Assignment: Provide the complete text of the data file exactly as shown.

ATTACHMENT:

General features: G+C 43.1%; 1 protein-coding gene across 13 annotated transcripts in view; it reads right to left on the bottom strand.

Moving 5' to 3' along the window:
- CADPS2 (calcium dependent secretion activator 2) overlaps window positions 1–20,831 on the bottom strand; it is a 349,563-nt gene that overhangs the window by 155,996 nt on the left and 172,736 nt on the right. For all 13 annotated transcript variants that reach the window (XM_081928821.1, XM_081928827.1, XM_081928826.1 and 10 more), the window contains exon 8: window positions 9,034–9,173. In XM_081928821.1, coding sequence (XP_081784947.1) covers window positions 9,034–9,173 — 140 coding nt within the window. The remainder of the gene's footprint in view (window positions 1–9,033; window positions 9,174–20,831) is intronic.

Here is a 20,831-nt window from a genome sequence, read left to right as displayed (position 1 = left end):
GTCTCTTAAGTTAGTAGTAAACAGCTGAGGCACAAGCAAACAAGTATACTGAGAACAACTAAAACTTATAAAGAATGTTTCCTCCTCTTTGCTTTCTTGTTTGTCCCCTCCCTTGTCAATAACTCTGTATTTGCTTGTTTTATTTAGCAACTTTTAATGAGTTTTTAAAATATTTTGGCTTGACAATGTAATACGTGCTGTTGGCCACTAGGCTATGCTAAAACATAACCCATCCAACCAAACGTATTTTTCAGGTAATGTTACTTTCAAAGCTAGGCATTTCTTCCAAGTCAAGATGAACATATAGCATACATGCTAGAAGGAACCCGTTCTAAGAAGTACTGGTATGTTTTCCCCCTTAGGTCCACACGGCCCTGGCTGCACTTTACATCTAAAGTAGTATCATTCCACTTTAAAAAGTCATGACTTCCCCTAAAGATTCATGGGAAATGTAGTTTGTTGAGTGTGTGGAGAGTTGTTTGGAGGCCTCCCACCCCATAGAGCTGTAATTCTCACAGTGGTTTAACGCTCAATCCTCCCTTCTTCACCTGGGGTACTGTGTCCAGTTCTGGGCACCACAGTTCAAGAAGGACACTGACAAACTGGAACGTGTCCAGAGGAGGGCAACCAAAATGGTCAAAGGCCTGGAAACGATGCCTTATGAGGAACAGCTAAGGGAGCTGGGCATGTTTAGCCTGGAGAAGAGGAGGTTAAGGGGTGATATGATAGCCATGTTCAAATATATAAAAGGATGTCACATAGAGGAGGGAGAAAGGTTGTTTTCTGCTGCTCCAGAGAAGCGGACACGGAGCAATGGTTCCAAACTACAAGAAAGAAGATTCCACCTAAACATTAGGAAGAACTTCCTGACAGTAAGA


General features: G+C 43.1%; 1 protein-coding gene across 13 annotated transcripts in view; it reads right to left on the bottom strand.

Moving 5' to 3' along the window:
- CADPS2 (calcium dependent secretion activator 2) overlaps window positions 1–20,831 on the bottom strand; it is a 349,563-nt gene that overhangs the window by 155,996 nt on the left and 172,736 nt on the right. For all 13 annotated transcript variants that reach the window (XM_081928821.1, XM_081928827.1, XM_081928826.1 and 10 more), the window contains exon 8: window positions 9,034–9,173. In XM_081928821.1, coding sequence (XP_081784947.1) covers window positions 9,034–9,173 — 140 coding nt within the window. The remainder of the gene's footprint in view (window positions 1–9,033; window positions 9,174–20,831) is intronic.

Here is a 20,831-nt window from a genome sequence, read left to right as displayed (position 1 = left end):
GTCTCTTAAGTTAGTAGTAAACAGCTGAGGCACAAGCAAACAAGTATACTGAGAACAACTAAAACTTATAAAGAATGTTTCCTCCTCTTTGCTTTCTTGTTTGTCCCCTCCCTTGTCAATAACTCTGTATTTGCTTGTTTTATTTAGCAACTTTTAATGAGTTTTTAAAATATTTTGGCTTGACAATGTAATACGTGCTGTTGGCCACTAGGCTATGCTAAAACATAACCCATCCAACCAAACGTATTTTTCAGGTAATGTTACTTTCAAAGCTAGGCATTTCTTCCAAGTCAAGATGAACATATAGCATACATGCTAGAAGGAACCCGTTCTAAGAAGTACTGGTATGTTTTCCCCCTTAGGTCCACACGGCCCTGGCTGCACTTTACATCTAAAGTAGTATCATTCCACTTTAAAAAGTCATGACTTCCCCTAAAGATTCATGGGAAATGTAGTTTGTTGAGTGTGTGGAGAGTTGTTTGGAGGCCTCCCACCCCATAGAGCTGTAATTCTCACAGTGGTTTAACGCTCAATCCTCCCTTCTTCACCTGGGGTACTGTGTCCAGTTCTGGGCACCACAGTTCAAGAAGGACACTGACAAACTGGAACGTGTCCAGAGGAGGGCAACCAAAATGGTCAAAGGCCTGGAAACGATGCCTTATGAGGAACAGCTAAGGGAGCTGGGCATGTTTAGCCTGGAGAAGAGGAGGTTAAGGGGTGATATGATAGCCATGTTCAAATATATAAAAGGATGTCACATAGAGGAGGGAGAAAGGTTGTTTTCTGCTGCTCCAGAGAAGCGGACACGGAGCAATGGTTCCAAACTACAAGAAAGAAGATTCCACCTAAACATTAGGAAGAACTTCCTGACAGTAAGA